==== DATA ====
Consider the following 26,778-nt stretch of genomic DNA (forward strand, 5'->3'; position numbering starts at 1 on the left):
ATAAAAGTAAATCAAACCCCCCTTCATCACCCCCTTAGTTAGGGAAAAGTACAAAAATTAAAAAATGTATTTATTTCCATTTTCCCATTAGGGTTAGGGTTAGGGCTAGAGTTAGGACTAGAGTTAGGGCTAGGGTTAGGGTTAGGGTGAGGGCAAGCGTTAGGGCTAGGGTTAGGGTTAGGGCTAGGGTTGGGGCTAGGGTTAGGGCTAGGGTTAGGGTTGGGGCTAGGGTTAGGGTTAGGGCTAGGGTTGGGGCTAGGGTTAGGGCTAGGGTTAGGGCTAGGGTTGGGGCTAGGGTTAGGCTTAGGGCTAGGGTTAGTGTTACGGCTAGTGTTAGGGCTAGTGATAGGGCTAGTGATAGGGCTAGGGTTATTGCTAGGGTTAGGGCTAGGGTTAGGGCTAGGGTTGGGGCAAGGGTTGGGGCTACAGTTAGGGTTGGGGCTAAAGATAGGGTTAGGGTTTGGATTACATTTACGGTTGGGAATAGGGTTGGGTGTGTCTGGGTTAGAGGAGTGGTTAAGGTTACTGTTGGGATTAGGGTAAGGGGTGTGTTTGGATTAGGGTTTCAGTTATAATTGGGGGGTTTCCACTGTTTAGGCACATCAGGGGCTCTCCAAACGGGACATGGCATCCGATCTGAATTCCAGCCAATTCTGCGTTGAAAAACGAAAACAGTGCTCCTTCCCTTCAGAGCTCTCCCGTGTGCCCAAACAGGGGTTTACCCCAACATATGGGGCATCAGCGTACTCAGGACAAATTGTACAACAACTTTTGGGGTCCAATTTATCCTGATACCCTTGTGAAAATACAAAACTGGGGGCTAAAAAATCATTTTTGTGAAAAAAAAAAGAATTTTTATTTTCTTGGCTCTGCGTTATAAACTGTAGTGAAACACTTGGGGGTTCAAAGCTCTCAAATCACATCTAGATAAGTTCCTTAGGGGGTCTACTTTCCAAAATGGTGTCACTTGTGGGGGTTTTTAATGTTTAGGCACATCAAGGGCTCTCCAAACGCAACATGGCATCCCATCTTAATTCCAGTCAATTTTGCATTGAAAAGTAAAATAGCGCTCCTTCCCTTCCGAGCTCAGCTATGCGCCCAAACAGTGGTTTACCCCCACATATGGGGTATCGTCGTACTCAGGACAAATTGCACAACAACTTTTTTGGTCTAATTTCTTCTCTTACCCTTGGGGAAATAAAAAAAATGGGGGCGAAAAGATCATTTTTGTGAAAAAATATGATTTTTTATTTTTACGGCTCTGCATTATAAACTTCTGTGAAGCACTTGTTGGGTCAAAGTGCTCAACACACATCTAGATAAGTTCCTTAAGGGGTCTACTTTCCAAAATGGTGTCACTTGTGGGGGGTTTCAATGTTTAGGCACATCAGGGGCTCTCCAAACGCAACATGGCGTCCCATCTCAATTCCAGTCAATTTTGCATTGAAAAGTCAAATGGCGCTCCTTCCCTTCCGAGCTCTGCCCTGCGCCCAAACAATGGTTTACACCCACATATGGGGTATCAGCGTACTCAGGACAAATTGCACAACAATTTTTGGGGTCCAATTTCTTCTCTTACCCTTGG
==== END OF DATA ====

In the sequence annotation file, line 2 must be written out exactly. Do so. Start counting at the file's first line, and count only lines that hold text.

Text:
ATAAAAGTAAATCAAACCCCCCTTCATCACCCCCTTAGTTAGGGAAAAGTACAAAAATTAAAAAATGTATTTATTTCCATTTTCCCATTAGGGTTAGGGTTAGGGCTAGAGTTAGGACTAGAGTTAGGGCTAGGGTTAGGGTTAGGGTGAGGGCAAGCGTTAGGGCTAGGGTTAGGGTTAGGGCTAGGGTTGGGGCTAGGGTTAGGGCTAGGGTTAGGGTTGGGGCTAGGGTTAGGGTTAGGGCTAGGGTTGGGGCTAGGGTTAGGGCTAGGGTTAGGGCTAGGGTTGGGGCTAGGGTTAGGCTTAGGGCTAGGGTTAGTGTTACGGCTAGTGTTAGGGCTAGTGATAGGGCTAGTGATAGGGCTAGGGTTATTGCTAGGGTTAGGGCTAGGGTTAGGGCTAGGGTTGGGGCAAGGGTTGGGGCTACAGTTAGGGTTGGGGCTAAAGATAGGGTTAGGGTTTGGATTACATTTACGGTTGGGAATAGGGTTGGGTGTGTCTGGGTTAGAGGAGTGGTTAAGGTTACTGTTGGGATTAGGGTAAGGGGTGTGTTTGGATTAGGGTTTCAGTTATAATTGGGGGGTTTCCACTGTTTAGGCACATCAGGGGCTCTCCAAACGGGACATGGCATCCGATCTGAATTCCAGCCAATTCTGCGTTGAAAAACGAAAACAGTGCTCCTTCCCTTCAGAGCTCTCCCGTGTGCCCAAACAGGGGTTTACCCCAACATATGGGGCATCAGCGTACTCAGGACAAATTGTACAACAACTTTTGGGGTCCAATTTATCCTGATACCCTTGTGAAAATACAAAACTGGGGGCTAAAAAATCATTTTTGTGAAAAAAAAAAGAATTTTTATTTTCTTGGCTCTGCGTTATAAACTGTAGTGAAACACTTGGGGGTTCAAAGCTCTCAAATCACATCTAGATAAGTTCCTTAGGGGGTCTACTTTCCAAAATGGTGTCACTTGTGGGGGTTTTTAATGTTTAGGCACATCAAGGGCTCTCCAAACGCAACATGGCATCCCATCTTAATTCCAGTCAATTTTGCATTGAAAAGTAAAATAGCGCTCCTTCCCTTCCGAGCTCAGCTATGCGCCCAAACAGTGGTTTACCCCCACATATGGGGTATCGTCGTACTCAGGACAAATTGCACAACAACTTTTTTGGTCTAATTTCTTCTCTTACCCTTGGGGAAATAAAAAAAATGGGGGCGAAAAGATCATTTTTGTGAAAAAATATGATTTTTTATTTTTACGGCTCTGCATTATAAACTTCTGTGAAGCACTTGTTGGGTCAAAGTGCTCAACACACATCTAGATAAGTTCCTTAAGGGGTCTACTTTCCAAAATGGTGTCACTTGTGGGGGGTTTCAATGTTTAGGCACATCAGGGGCTCTCCAAACGCAACATGGCGTCCCATCTCAATTCCAGTCAATTTTGCATTGAAAAGTCAAATGGCGCTCCTTCCCTTCCGAGCTCTGCCCTGCGCCCAAACAATGGTTTACACCCACATATGGGGTATCAGCGTACTCAGGACAAATTGCACAACAATTTTTGGGGTCCAATTTCTTCTCTTACCCTTGG